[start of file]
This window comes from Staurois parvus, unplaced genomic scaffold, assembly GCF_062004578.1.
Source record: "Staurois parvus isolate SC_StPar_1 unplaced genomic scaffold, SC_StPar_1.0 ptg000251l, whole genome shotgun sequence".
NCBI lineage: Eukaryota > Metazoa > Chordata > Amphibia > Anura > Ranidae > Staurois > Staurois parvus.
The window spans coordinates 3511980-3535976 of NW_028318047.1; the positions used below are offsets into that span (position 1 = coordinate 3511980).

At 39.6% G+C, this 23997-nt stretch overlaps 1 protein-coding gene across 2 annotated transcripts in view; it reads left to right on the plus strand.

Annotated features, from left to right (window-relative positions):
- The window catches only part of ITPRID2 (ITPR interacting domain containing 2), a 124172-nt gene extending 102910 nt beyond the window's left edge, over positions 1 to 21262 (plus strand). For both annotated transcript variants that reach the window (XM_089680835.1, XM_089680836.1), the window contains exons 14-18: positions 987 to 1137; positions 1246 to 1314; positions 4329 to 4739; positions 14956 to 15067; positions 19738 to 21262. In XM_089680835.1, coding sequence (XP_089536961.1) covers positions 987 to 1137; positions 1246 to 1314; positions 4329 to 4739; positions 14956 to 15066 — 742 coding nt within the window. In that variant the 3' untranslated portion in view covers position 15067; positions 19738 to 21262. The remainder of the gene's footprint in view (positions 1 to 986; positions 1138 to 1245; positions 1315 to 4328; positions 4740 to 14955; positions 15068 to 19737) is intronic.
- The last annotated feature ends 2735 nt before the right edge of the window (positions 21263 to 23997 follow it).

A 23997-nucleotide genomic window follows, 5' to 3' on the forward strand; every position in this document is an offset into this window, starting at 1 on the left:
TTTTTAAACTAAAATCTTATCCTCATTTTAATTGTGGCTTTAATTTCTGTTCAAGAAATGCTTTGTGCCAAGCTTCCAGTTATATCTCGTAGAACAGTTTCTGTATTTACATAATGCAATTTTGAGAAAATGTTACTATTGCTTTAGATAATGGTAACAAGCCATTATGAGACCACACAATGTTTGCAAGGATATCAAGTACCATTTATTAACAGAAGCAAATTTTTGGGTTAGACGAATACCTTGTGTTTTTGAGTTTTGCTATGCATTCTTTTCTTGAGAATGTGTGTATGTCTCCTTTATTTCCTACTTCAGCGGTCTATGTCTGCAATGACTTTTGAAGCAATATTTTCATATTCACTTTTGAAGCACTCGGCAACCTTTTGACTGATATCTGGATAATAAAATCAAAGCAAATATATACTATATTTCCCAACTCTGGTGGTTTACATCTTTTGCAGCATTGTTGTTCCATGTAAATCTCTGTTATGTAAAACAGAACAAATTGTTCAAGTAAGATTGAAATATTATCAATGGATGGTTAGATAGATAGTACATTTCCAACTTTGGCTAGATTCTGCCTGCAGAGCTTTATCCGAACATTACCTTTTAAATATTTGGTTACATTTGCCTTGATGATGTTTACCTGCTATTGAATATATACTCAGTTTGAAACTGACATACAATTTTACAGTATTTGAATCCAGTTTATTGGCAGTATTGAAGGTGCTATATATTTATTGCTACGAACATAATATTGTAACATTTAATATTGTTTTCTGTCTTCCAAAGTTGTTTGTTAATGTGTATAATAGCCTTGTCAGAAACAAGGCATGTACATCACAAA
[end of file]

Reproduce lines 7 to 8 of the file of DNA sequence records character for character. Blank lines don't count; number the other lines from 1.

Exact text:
- The window catches only part of ITPRID2 (ITPR interacting domain containing 2), a 124172-nt gene extending 102910 nt beyond the window's left edge, over positions 1 to 21262 (plus strand). For both annotated transcript variants that reach the window (XM_089680835.1, XM_089680836.1), the window contains exons 14-18: positions 987 to 1137; positions 1246 to 1314; positions 4329 to 4739; positions 14956 to 15067; positions 19738 to 21262. In XM_089680835.1, coding sequence (XP_089536961.1) covers positions 987 to 1137; positions 1246 to 1314; positions 4329 to 4739; positions 14956 to 15066 — 742 coding nt within the window. In that variant the 3' untranslated portion in view covers position 15067; positions 19738 to 21262. The remainder of the gene's footprint in view (positions 1 to 986; positions 1138 to 1245; positions 1315 to 4328; positions 4740 to 14955; positions 15068 to 19737) is intronic.
- The last annotated feature ends 2735 nt before the right edge of the window (positions 21263 to 23997 follow it).